Why Am I Always Hungry? 10 Reasons Some People Are Always Down For A Snack, Explained
You're the friend who always has two energy bars and a smooshed-up brownie in her bag, the one who spends long car rides asking where the next Starbucks is (sometimes while still in a different Starbucks); you are the person in your social circle who is always hungry. It's kind of your thing. And yet, while it is enough of a defining characteristic of yours that your senior photo featured you holding a chicken leg (because you thought it was funny, but also because you refused to put the chicken leg down long enough for the photographer to snap a picture), your constant hunger has always been something of a mystery to you. You can't help but wonder: is something wrong if you're always hungry?
I mean, it's not like you're skipping tons of meals or something. Every day you eat breakfast, second breakfast, lunch, dinner, snacks, fourth meal, and sometimes, a unique meal of your own creation called "blunner," where up is down, madness is sanity, and waffles are used as sandwich bread. The point is, you're definitely getting enough to eat. So why are you always hungry an hour or two later?
It turns out that hunger is a lot more complicated than simply calculating how long it has been since your last meal. There are a cornucopia of non-food factors involved in when and why you feel hungry, from your body temperature to whether you feel nervous. Read on for the 10 reasons you're hungry all the time, even though you just ate — just remember, this article is BYOLEAAQ (bring your own life experience and also quesadillas).
1. You Have A Fast Metabolism
Maybe she's born with it; maybe it's the result of years of dedicated athleticism. Either way, the end result is that you're constantly hungry because you burn calories at a higher rate than the foolios around you, even when you're resting. Enjoy the results of either your hard work or having won the genetic lottery, friend, and eat an extra flauta for me.
2. You're Dehydrated
Your hypothalamus regulates both hunger and thirst, and sometimes, it mixes up its signals. So if you've just eaten a large, well-balanced meal, and are somehow already ready to eat an entire roast chicken ten minutes later, think back on what you had to drink with your last meal. Was it coffee, alcohol, soda, or something else with a diuretic in it? Mystery solved.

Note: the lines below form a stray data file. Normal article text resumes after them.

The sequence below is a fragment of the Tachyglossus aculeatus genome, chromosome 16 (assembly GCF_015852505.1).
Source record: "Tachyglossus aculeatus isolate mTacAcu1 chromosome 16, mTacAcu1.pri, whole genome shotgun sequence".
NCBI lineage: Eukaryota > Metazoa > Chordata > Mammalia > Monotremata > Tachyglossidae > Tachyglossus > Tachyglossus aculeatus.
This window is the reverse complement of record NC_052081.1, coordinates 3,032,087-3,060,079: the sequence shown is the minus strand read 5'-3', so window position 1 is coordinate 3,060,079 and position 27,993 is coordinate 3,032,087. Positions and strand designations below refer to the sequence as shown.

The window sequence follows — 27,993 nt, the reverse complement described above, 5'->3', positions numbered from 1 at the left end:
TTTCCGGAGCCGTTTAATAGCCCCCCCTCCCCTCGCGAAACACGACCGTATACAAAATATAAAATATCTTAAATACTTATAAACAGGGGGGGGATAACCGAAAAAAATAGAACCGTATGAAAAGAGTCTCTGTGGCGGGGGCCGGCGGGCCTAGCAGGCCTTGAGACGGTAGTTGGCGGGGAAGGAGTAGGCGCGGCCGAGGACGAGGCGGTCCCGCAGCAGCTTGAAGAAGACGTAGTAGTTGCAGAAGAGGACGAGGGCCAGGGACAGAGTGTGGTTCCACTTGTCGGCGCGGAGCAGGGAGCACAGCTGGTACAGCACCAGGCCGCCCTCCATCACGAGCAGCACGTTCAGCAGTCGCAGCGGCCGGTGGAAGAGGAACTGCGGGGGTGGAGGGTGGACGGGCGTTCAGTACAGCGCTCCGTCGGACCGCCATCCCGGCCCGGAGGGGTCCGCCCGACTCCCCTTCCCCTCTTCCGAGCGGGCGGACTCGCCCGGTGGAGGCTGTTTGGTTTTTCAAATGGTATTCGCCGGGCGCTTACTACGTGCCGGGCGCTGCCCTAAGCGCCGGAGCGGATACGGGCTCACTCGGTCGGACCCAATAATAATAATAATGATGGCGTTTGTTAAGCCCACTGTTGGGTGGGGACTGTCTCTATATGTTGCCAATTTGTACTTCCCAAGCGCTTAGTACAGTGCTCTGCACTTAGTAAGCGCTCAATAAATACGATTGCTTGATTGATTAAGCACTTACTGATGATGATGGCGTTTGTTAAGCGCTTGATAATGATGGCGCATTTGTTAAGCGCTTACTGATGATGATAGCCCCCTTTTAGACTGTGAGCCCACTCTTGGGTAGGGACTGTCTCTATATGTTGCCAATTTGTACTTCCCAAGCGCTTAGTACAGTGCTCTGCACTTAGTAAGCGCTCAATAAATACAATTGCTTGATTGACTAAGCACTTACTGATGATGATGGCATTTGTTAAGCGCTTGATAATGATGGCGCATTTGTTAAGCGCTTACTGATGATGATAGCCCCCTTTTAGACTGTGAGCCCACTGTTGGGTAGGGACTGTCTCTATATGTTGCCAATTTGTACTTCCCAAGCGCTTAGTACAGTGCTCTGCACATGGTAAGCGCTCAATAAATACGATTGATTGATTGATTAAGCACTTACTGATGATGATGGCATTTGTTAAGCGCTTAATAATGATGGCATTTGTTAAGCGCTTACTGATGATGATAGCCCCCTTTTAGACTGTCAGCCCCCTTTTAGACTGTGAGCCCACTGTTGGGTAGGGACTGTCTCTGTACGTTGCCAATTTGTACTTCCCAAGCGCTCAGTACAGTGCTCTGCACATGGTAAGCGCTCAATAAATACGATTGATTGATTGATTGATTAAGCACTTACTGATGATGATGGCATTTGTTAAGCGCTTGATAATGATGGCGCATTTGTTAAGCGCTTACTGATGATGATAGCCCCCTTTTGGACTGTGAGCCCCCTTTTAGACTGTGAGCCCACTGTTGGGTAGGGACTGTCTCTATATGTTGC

Now drink some water, and save that entire chicken for for "blunner" (I've got something really crazy planned for it tonight).
3. You Skipped Breakfast
I know, I know — sometimes, the idea of getting it together to eat food in the morning seems like an endeavor on par with building the Hoover Dam. But eating a solid breakfast keeps your blood sugar level for the rest of the day, and skipping breakfast specifically can cause your body to create extra ghrelin, the hormone that makes you feel hungry (which, in turn, primes your gastrointestinal tract to expect food. Which, in turn, can make you feel even hungrier). Just eat some hard-boiled eggs and be done with it!
4. You Looooove Carbs
Well, geez, who doesn't? But if you love carbs so much that you want to drive your baguette to Vegas and marry it before the eyes of God and the Nevada State Gaming Commission, that could be why no matter how much you eat, you never quite feel satisfied. Simple carbohydrates — i.e. the stuff that makes cookies, cheddar crackers, and croissants taste amazing — can cause your blood sugar to rise and then crash; which then triggers a craving for more simple carbs.
5. You Just Went Swimming
Bizarre but true: swimming in a cold pool causes the blood vessels in your skin to restrict your blood flow and lowers your overall body temperature. This, in turn, can send signals to your brain that you're cold, hungry, and need to eat now now now. But if the extremely real phenomenon of "swim snacking" bugs you, there are two pretty easy solutions: swim in a warmer pool, or just making sure to take a walk and warm your body up after you get out of the pool (but before you bust into your emergency Pringles).